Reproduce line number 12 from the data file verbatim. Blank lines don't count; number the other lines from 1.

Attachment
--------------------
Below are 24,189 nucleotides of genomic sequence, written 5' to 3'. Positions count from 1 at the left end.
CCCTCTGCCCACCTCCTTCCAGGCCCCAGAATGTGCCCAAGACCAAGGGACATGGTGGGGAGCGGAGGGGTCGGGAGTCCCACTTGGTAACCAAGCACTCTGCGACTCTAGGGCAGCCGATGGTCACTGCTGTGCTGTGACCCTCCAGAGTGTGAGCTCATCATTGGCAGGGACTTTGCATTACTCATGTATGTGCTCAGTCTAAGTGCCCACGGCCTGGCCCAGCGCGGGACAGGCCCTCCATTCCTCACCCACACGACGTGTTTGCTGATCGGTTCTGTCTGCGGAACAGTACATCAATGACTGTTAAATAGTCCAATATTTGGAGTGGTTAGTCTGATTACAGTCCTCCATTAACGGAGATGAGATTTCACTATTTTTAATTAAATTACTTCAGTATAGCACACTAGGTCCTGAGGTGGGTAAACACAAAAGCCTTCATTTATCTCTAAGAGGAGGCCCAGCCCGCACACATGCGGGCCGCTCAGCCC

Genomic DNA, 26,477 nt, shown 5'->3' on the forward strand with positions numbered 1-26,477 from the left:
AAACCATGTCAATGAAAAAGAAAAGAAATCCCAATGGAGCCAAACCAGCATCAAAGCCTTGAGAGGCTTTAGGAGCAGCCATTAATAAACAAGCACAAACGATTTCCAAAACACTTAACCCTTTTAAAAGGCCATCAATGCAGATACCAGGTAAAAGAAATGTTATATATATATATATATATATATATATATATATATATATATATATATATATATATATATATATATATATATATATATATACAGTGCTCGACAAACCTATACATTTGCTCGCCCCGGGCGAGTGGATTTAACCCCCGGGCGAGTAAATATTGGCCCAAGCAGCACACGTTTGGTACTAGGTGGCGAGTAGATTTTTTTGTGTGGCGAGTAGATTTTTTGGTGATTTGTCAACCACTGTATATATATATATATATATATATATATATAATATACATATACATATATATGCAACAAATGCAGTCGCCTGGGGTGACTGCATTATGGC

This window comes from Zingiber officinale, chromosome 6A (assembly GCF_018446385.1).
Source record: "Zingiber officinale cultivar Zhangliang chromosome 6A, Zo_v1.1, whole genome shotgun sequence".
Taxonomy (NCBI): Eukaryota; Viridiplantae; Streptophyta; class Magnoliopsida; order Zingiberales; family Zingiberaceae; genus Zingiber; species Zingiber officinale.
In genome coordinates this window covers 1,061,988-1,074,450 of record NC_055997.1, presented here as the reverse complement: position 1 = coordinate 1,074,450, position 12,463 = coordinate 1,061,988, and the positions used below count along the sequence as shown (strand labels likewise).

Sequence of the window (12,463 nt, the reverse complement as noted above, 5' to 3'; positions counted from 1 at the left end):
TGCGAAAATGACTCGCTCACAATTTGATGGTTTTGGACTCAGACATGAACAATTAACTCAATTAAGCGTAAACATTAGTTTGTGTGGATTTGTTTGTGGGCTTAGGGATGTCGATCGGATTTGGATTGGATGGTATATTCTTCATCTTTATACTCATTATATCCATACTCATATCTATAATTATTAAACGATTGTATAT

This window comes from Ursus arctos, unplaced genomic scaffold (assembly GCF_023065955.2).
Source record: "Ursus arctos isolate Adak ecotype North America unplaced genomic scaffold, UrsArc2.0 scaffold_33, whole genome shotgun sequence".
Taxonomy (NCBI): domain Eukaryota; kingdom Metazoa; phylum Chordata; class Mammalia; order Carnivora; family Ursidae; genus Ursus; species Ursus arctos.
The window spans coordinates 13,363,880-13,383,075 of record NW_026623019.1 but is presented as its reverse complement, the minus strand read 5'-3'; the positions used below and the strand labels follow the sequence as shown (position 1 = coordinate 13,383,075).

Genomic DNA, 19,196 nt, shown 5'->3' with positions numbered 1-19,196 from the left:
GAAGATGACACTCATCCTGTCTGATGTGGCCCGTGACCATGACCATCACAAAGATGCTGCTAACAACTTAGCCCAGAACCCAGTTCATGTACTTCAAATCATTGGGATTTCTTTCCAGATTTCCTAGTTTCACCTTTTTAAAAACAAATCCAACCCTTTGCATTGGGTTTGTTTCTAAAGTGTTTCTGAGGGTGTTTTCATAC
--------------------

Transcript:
Source record: "Ursus arctos isolate Adak ecotype North America unplaced genomic scaffold, UrsArc2.0 scaffold_33, whole genome shotgun sequence".